Labels required in one state often become requisite for products sold throughout the U.S. This effect recently helped lead to standardized nationwide regulations around genetically modified ingredients, due to the fact that Vermont was spearheading its own labeling initiative. California's Proposition 65 is one of the best-known of these labeling rules, as it is the labeling regulation around ingredients that have been found to potentially cause cancer. Now, this ruling is in line for change, forcing companies to pay more attention.
New Clarity Definition Incoming
Speaking to Packaging World, Keller and Heckman LLP's Mitzi Ng Clark explained that on August 30, 2018, a new set of rulings will come into effect around the enforcement of Proposition 65. The definition of the words "clear and reasonable" have received an update. According to Clark, this means even when an organization puts a carcinogen warning on its package, it may end up in legal hot water if the label isn't comprehensive enough. Under the new regulations, firms will have to name at least one potential toxicant present, and include information that sends consumers to the Lead Agency's website.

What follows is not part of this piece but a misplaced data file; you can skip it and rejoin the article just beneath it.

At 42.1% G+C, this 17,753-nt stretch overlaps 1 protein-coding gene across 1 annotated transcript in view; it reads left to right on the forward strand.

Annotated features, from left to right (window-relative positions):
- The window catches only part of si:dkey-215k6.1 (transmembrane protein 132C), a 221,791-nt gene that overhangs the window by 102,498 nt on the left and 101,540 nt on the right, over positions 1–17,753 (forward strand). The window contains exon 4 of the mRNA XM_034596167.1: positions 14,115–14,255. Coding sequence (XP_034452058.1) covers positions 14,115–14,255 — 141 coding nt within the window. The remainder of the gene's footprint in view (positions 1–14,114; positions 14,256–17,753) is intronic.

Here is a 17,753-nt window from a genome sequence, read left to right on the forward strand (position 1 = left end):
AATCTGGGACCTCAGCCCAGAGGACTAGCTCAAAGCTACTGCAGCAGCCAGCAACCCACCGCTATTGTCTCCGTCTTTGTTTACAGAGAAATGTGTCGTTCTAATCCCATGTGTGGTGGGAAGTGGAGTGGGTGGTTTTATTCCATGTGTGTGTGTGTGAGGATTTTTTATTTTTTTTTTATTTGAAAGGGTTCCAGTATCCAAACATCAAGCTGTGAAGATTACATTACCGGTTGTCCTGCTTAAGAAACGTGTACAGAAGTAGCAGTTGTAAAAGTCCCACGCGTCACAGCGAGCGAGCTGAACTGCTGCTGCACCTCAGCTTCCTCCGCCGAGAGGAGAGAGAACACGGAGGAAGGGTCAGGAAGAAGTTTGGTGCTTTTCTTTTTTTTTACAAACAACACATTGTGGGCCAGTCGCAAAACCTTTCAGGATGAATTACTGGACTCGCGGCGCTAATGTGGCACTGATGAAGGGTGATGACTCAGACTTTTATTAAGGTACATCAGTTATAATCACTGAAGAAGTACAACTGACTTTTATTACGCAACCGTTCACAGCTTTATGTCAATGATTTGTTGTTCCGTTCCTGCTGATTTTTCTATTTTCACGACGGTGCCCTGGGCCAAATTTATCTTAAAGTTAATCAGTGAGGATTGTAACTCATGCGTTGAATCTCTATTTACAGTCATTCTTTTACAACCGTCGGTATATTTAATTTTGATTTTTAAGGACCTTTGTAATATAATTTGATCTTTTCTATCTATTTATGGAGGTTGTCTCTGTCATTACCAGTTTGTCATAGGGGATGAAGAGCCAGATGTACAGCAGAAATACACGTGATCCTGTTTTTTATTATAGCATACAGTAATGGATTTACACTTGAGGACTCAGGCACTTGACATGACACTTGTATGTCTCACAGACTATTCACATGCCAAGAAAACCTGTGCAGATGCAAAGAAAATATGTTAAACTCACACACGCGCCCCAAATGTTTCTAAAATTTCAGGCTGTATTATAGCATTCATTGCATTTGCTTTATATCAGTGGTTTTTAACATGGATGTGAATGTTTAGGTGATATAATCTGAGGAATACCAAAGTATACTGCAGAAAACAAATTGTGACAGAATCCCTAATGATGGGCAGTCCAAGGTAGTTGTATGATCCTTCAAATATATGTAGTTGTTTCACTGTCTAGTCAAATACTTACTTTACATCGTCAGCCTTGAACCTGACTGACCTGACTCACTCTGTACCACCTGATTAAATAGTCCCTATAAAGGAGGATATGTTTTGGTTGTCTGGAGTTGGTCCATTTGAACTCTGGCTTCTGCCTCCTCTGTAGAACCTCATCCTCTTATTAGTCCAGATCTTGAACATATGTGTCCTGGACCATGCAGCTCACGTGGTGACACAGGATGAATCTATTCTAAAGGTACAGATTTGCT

Caution regarding Proposition 65 labeling strategies is warranted, Clark told Packaging World. She stated that individuals can bring lawsuits regarding a lack of Proposition 65 labels. Companies that have assessed their risk and decided not to apply these labels might end up facing legal penalties after losing suits. Clark noted that there were 333 judgments in Proposition 65 cases in 2017, and the payouts from the cases totaled $167 million.
Legal Challenge Launched
In a Lexology article, law firm Mintz Levin pointed out that the August 30 changes aren't the only issues underway regarding the California law. Companies have challenged the presence of particular chemicals on the list of potential carcinogens. Previously, Monsanto challenged the presence of Glyphosphate on the Proposition 65 list. That case is presently under review.
More recently, an industry coalition has filed a suit designed to argue that companies can't be compelled to disclose the presence of Glyphosphate, a chemical whose labeling as an herbicide is governed by the Environmental Protection Agency. The plaintiffs' case rests on the conflict between federal and state laws, in which they argue federal regulations take precedence.
When companies have in-house printers to handle their product labeling, they're ready to handle changes to state and federal regulations. When they create the labels within their own facilities, they don't have to grapple with making bulk orders of packaging that may fall out of step with regulations before it's used up. Check out these printers in the Argon U.S. web store or on our Canadian page.